When we finally arrived at Lake Albacutya we found a paddock with some tracks across it. Apparently it hasn’t been full since 1984! We ended up driving about 13 kms across the lake bed and were only interrupted by a mob of about 50 kangaroos.
After driving across Lake Albacutya we headed down to The Grampians and found a nice little camp ground “The Plantation Campground” near Halls Gap to stay for a few days. It was a free campground with pit toilets, water and when it wasn’t raining, a view of the Grampians. It wet and windy for most of the time that we were there but we still enjoyed our stay. The campground that we had planned to stay in was closed as the area is still recovering from the January, 2014 bush fires.
We weren’t alone at our campsite as there were plenty of kangaroos around to keep us company.
With all the wet and windy weather we didn’t get much of a chance to see the Grampians but we did find Lake Londsdale. We were told that it was only about 10% full but I’m not sure how true that was as there looked to be a fair bit of water in it.
We left the Grampians and then headed to Port Fairy near the start of the Great Ocean Road. Port Fairy is a lovely little seaside town with lots of attractions for tourists.
One of the highlights for me at Port Fairy was the seal that visited when I was down at the wharf shooting the night view of the port. I could hear something blowing and was wondering what it was until I spotted the seal peering at me. I raced back to the car to change lenses and grab a flash so that I could take a photo of him.
Leaving Port Fairy to head to Princetown we typed in the address to our navigator which sent us down a street that was a dead end. At the end of the street was a cul-de-sac with another car parked in it. The street wasn’t wide enough to turn around with the camper trailer so I had to go wide and onto the grass to turn around. Big Mistake! We become bogged and could not get out even disconnecting the trailer and lowering the tyre pressure. Luckily Danni found a helpful resident who just happened to have some 4wd recovery tracks to get us out.
On the way to Princetown we passed the Bay of Islands but unfortunately it was in the middle of the day and not the best conditions to photograph it. I did take a panorama of it with my phone though and it looked pretty good. We realised that the best way to photograph the rock features along the Great Ocean Road was from a helicopter. I made enquiries with one of the pilots about removing the door for me so that I could get some shots but he said no as it would be too cold for him!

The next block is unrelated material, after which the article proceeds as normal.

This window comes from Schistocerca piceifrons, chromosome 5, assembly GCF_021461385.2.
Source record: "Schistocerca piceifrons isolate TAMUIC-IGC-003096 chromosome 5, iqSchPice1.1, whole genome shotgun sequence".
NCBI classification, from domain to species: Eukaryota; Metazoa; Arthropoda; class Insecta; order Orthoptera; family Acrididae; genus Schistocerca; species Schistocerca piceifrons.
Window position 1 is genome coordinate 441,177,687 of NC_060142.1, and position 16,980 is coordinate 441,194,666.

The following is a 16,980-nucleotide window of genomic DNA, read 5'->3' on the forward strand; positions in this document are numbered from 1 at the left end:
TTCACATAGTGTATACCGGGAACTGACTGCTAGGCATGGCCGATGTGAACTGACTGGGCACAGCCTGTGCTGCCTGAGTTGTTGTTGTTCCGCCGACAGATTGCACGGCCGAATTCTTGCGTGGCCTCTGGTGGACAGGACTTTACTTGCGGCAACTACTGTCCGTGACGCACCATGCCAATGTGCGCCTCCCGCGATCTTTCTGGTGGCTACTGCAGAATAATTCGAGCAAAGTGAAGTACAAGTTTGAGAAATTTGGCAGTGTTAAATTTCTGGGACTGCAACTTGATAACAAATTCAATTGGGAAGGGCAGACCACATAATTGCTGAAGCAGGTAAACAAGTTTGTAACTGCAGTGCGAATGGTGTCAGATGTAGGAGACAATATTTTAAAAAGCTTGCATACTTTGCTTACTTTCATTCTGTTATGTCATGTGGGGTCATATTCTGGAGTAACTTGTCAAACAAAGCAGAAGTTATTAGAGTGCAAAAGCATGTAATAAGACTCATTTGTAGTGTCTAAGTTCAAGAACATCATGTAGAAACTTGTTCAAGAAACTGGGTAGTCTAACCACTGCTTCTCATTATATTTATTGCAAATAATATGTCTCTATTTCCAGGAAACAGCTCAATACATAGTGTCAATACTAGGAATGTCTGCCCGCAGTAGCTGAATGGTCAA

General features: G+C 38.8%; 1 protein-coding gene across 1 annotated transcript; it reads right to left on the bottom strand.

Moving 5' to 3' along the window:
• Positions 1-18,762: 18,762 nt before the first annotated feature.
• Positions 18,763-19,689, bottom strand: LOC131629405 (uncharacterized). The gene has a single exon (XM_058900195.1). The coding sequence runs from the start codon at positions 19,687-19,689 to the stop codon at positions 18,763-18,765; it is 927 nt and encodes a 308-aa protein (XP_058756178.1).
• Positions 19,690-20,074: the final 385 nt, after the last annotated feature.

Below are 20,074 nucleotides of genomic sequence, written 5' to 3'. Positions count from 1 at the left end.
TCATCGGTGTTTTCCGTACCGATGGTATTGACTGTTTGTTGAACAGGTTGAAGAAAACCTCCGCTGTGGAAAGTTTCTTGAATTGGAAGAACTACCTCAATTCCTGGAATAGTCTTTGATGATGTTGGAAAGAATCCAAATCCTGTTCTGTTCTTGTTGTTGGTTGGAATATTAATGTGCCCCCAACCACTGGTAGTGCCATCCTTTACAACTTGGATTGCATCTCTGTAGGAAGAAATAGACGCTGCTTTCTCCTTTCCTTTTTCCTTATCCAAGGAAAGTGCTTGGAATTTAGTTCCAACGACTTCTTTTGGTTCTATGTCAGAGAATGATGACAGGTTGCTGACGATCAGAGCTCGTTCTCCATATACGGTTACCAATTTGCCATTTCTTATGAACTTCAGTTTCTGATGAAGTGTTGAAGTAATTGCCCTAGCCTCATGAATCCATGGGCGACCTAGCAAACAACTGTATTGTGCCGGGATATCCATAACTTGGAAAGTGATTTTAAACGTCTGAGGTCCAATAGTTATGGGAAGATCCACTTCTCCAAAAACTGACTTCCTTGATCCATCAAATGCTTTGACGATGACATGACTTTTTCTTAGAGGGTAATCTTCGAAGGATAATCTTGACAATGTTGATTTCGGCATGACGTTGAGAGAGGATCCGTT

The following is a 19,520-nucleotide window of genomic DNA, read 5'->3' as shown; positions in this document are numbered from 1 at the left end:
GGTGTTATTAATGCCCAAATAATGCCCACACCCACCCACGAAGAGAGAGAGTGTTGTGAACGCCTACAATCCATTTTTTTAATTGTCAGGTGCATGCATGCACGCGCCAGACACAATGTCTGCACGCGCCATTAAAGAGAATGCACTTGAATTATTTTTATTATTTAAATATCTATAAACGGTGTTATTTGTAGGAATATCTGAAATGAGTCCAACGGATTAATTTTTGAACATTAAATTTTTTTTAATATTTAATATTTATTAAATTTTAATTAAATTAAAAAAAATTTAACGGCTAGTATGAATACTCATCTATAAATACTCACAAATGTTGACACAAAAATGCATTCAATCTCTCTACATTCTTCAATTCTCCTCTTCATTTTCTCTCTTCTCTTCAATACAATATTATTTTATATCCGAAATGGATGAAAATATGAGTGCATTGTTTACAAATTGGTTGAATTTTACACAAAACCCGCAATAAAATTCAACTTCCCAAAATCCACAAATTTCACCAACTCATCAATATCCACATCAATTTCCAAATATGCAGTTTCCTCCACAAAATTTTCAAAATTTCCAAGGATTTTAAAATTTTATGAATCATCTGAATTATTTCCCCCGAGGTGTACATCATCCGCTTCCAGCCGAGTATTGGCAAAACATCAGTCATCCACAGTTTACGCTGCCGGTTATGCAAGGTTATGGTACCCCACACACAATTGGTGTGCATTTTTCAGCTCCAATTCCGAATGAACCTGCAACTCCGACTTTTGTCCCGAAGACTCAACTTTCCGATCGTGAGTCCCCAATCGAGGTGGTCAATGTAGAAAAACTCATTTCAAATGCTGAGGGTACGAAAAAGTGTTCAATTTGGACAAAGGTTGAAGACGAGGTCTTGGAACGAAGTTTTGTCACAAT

Arriving at the Princetown Camping Ground we were surprised that no one else was there, not even a caretaker! There was a note on the office door saying that if it was unattended that you could set up camp and come back later to pay. We spent two nights at the camp ground and did a fair bit of exploring around the area. It always pays to take the route less traveled (unless you get bogged) and doing so we discovered a stunning valley along the Old Ocean Road.
We have never seen so many rainbows as we did whilst in Victoria however given that it rained on and off most of the trip it is understandable.
Superb Fairy Wrens are usually difficult to photograph as they are quite shy and rarely stand still for any length of time. We were camped next to a family of them at Princetown and I managed to take quite a few photos of them.
To be continued
The road to Tibooburra took us through flat and an often desolate landscape without many features to break the horizon. There were some distant hills and very few trees. Despite the barren landscape we still enjoyed the drive as the combination of the red dirt roads and deep blue skies is something that we never tire of seeing.
Plenty of road kill along the way meant that we spotted a lot of Wedge Tailed Eagles and I did my best to capture a few photos of them.
These birds of prey are magnificent creatures and I wanted to stop every time that we saw some but Danni had other ideas. Despite the protests I still managed to stop quite a few times but the eagles didn’t seem to like having their photos taken. I would fearlessly walk as slowly as possible towards them shooting as I walked and every time they felt I was too close they would fly further away. I would then keep stalking them until I realised how far I had ventured from the car.
All day during the drive the clouds were looking fantastic and I was keeping an eye out for a lone tree or some other feature that I could use as a focal point. I finally spotted a lone tree in the distance to use so I left Danni in the car on the side of the road whilst I headed off towards the tree. By positioning myself in the right position I was able to compose the photo so the clouds were streaking out from behind the tree. There was also a cattle track to use as a lead in line to the tree.
We had planned our arrival in Tibooburra to coincide with the State of Origin game as we couldn’t miss the decider. How was I to know that NSW would lose again and that I would be only of the two people in Tibooburra supporting the Blues!.